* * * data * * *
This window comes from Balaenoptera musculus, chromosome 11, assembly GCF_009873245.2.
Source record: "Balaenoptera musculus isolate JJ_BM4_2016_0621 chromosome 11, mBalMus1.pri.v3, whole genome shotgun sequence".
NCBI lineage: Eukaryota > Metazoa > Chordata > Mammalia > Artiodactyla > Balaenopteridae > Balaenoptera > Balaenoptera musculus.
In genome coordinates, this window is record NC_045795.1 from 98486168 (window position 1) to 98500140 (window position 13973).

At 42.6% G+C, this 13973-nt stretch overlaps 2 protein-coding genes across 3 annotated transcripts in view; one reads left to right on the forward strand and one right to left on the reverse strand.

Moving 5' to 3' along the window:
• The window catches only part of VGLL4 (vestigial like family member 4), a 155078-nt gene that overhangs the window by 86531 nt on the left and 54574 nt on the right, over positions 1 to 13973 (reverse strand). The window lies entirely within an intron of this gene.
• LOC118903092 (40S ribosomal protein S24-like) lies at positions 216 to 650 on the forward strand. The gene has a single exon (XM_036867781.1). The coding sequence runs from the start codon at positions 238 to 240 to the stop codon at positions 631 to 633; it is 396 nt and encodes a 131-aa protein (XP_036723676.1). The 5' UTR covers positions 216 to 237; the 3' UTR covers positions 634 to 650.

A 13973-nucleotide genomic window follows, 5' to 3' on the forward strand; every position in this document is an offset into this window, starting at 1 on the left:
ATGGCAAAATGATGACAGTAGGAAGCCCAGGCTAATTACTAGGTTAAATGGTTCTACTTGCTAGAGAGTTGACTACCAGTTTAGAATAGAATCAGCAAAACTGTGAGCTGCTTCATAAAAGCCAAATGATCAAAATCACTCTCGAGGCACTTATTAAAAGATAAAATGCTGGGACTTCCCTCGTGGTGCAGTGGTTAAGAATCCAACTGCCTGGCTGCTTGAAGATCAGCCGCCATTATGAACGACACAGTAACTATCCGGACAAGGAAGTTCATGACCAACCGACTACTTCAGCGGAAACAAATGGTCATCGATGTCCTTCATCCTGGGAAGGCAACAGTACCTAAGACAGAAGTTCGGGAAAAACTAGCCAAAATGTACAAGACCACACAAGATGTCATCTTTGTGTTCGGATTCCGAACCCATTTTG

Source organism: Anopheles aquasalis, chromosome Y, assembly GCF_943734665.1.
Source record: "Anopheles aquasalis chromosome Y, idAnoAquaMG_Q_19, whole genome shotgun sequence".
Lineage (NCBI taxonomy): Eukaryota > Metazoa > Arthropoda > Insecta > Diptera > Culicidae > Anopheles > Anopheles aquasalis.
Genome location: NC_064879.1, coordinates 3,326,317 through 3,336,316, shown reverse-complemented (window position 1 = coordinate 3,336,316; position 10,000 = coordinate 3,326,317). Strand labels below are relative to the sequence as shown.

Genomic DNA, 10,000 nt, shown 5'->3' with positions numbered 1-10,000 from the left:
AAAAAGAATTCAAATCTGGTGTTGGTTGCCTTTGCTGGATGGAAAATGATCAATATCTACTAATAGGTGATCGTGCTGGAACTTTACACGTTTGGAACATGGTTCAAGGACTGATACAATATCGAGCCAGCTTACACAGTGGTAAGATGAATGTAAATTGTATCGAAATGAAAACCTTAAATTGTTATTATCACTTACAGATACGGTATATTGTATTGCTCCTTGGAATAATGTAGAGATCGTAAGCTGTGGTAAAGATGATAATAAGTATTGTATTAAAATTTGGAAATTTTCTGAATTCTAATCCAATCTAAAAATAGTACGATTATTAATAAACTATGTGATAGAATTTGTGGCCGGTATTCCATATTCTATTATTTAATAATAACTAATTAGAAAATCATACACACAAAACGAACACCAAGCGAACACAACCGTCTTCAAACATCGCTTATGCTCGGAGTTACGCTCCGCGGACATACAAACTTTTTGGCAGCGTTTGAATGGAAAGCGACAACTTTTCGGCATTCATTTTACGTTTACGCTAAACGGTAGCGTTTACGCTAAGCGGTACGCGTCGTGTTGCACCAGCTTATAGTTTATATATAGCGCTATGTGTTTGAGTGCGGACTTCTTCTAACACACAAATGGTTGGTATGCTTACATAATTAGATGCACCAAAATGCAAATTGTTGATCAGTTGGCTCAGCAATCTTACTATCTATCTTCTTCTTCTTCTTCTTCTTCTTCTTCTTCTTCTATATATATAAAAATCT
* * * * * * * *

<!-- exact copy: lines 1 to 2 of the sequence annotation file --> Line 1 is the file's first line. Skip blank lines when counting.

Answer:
This window comes from Balaenoptera musculus, chromosome 11, assembly GCF_009873245.2.
Source record: "Balaenoptera musculus isolate JJ_BM4_2016_0621 chromosome 11, mBalMus1.pri.v3, whole genome shotgun sequence".